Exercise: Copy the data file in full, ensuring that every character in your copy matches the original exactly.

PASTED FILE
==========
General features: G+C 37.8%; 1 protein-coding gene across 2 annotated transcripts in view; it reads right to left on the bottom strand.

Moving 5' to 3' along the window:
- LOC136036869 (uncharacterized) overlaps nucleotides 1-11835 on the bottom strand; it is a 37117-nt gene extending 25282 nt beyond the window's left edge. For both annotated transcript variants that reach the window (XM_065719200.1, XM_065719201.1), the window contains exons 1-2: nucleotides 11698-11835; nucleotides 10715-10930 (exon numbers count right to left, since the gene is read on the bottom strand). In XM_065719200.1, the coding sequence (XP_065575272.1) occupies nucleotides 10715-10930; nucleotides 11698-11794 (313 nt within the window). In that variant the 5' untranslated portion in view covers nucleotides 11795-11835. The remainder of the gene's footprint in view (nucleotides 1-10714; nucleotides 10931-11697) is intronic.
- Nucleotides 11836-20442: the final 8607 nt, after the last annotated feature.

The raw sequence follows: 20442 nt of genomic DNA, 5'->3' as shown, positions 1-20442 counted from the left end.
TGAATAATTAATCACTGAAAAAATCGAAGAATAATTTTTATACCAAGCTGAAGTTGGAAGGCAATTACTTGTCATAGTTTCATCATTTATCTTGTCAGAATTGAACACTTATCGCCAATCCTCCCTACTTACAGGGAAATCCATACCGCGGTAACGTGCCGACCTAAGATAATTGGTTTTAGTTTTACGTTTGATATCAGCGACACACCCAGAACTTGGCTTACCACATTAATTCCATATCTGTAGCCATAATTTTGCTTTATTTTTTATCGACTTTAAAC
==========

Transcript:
General features: G+C 37.8%; 1 protein-coding gene across 2 annotated transcripts in view; it reads right to left on the bottom strand.

Moving 5' to 3' along the window:
- LOC136036869 (uncharacterized) overlaps nucleotides 1-11835 on the bottom strand; it is a 37117-nt gene extending 25282 nt beyond the window's left edge. For both annotated transcript variants that reach the window (XM_065719200.1, XM_065719201.1), the window contains exons 1-2: nucleotides 11698-11835; nucleotides 10715-10930 (exon numbers count right to left, since the gene is read on the bottom strand). In XM_065719200.1, the coding sequence (XP_065575272.1) occupies nucleotides 10715-10930; nucleotides 11698-11794 (313 nt within the window). In that variant the 5' untranslated portion in view covers nucleotides 11795-11835. The remainder of the gene's footprint in view (nucleotides 1-10714; nucleotides 10931-11697) is intronic.
- Nucleotides 11836-20442: the final 8607 nt, after the last annotated feature.

The raw sequence follows: 20442 nt of genomic DNA, 5'->3' as shown, positions 1-20442 counted from the left end.
TGAATAATTAATCACTGAAAAAATCGAAGAATAATTTTTATACCAAGCTGAAGTTGGAAGGCAATTACTTGTCATAGTTTCATCATTTATCTTGTCAGAATTGAACACTTATCGCCAATCCTCCCTACTTACAGGGAAATCCATACCGCGGTAACGTGCCGACCTAAGATAATTGGTTTTAGTTTTACGTTTGATATCAGCGACACACCCAGAACTTGGCTTACCACATTAATTCCATATCTGTAGCCATAATTTTGCTTTATTTTTTATCGACTTTAAAC